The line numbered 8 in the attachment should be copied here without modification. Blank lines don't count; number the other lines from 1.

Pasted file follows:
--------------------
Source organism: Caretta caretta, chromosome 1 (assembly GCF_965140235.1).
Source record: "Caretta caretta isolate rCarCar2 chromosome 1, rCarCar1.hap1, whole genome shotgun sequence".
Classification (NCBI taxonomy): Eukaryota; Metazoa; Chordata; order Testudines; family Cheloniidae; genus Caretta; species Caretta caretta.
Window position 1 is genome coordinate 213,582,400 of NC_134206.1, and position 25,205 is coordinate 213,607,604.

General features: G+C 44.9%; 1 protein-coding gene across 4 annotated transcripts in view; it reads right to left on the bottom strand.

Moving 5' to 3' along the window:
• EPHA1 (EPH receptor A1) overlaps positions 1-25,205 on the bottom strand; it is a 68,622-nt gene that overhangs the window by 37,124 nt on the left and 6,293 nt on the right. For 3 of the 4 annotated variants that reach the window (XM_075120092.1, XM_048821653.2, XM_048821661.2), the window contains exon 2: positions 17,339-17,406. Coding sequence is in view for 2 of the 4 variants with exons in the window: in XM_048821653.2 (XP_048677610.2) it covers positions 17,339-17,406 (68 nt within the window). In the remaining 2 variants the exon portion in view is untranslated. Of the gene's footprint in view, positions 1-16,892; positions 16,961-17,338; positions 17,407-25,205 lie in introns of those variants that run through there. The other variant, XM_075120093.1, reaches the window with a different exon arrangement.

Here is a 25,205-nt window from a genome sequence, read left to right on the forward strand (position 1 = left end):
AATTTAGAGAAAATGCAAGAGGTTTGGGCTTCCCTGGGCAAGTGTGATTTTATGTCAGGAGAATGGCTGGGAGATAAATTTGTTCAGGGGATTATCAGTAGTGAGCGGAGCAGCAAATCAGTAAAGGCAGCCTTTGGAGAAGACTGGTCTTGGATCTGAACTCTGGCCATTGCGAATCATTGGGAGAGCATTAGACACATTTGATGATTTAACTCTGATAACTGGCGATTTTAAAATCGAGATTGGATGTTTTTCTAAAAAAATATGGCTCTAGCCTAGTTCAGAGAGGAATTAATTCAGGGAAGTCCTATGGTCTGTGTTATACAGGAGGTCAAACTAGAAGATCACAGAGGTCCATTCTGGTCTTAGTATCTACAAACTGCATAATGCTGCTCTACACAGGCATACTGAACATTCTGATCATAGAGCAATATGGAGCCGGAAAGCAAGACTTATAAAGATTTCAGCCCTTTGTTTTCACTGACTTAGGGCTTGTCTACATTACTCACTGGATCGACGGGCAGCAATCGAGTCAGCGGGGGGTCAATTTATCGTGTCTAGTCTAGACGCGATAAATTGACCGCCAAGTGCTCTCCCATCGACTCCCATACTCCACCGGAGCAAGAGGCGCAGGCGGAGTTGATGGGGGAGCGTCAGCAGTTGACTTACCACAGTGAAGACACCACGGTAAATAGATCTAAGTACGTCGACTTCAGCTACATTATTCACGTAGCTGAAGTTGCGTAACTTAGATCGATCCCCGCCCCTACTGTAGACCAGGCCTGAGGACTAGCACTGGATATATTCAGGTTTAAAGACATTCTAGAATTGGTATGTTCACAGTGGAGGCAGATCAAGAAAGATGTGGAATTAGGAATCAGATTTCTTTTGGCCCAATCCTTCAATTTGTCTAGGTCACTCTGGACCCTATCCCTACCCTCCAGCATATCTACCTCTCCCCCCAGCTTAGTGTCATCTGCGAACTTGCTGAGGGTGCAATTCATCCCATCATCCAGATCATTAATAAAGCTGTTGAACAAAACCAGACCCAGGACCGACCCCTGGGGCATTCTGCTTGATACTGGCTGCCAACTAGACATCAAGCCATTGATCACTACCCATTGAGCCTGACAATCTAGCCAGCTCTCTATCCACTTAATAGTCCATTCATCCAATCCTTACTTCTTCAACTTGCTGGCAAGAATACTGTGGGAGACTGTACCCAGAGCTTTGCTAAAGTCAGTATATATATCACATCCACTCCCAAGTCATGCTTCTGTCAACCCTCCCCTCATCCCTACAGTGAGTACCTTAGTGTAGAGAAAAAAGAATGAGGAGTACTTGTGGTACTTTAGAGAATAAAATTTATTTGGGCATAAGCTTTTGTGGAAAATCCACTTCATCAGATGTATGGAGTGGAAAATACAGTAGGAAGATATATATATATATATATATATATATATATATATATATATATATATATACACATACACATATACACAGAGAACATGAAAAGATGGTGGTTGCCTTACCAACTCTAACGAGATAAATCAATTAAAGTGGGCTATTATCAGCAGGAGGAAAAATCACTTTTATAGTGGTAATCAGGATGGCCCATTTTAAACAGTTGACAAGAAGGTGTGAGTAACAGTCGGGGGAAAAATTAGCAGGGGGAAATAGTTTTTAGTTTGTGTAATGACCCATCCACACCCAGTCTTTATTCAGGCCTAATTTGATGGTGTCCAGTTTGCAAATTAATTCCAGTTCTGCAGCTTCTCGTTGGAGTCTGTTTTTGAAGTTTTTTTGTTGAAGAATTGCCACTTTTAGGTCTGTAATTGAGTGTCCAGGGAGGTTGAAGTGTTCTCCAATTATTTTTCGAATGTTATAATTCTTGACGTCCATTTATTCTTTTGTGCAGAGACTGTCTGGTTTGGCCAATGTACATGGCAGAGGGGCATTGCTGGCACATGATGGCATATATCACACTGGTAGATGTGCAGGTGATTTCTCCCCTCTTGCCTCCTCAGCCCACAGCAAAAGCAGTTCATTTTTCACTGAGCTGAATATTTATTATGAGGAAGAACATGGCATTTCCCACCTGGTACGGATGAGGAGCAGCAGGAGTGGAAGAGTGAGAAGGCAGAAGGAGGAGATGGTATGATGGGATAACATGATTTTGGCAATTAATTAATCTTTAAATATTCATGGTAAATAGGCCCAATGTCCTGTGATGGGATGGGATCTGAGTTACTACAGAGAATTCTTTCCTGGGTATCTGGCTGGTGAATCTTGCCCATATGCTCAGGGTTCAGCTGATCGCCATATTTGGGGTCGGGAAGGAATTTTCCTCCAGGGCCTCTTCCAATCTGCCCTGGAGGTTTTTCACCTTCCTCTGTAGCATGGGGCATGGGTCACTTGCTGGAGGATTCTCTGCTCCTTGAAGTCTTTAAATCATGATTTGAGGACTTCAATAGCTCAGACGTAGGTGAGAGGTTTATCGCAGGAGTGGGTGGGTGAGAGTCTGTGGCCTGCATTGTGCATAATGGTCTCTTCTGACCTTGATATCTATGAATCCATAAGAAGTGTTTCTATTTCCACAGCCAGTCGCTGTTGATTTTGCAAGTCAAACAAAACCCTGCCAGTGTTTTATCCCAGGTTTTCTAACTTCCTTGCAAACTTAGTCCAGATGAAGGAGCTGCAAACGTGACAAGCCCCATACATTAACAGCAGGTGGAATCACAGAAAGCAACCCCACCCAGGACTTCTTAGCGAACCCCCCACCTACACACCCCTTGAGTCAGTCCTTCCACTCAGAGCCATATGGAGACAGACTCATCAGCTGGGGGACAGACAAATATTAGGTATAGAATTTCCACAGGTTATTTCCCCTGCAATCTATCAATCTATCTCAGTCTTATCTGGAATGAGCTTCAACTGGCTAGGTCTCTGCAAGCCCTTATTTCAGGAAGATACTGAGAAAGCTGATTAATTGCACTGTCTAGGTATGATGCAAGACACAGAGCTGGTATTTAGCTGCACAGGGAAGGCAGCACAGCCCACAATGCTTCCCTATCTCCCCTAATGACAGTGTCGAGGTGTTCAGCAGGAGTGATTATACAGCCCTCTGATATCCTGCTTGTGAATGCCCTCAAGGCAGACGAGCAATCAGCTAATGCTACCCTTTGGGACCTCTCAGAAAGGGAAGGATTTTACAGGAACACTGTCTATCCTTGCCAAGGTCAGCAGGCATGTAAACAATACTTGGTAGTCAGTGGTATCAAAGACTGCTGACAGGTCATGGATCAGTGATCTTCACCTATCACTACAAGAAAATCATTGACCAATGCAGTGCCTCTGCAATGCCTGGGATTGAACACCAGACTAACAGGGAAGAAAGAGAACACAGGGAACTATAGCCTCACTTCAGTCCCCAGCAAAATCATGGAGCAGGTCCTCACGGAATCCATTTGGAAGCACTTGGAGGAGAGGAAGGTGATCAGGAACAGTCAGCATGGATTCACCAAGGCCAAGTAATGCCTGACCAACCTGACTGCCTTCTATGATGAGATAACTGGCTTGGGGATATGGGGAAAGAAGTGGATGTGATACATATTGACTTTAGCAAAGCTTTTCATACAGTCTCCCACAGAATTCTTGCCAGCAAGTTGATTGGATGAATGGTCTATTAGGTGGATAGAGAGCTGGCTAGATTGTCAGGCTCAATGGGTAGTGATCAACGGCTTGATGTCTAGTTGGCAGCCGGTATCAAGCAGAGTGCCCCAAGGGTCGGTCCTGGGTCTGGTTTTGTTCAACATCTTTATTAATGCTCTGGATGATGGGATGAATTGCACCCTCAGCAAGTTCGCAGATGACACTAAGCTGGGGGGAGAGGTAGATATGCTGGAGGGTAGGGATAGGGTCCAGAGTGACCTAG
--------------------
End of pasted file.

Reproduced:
Here is a 25,205-nt window from a genome sequence, read left to right on the forward strand (position 1 = left end):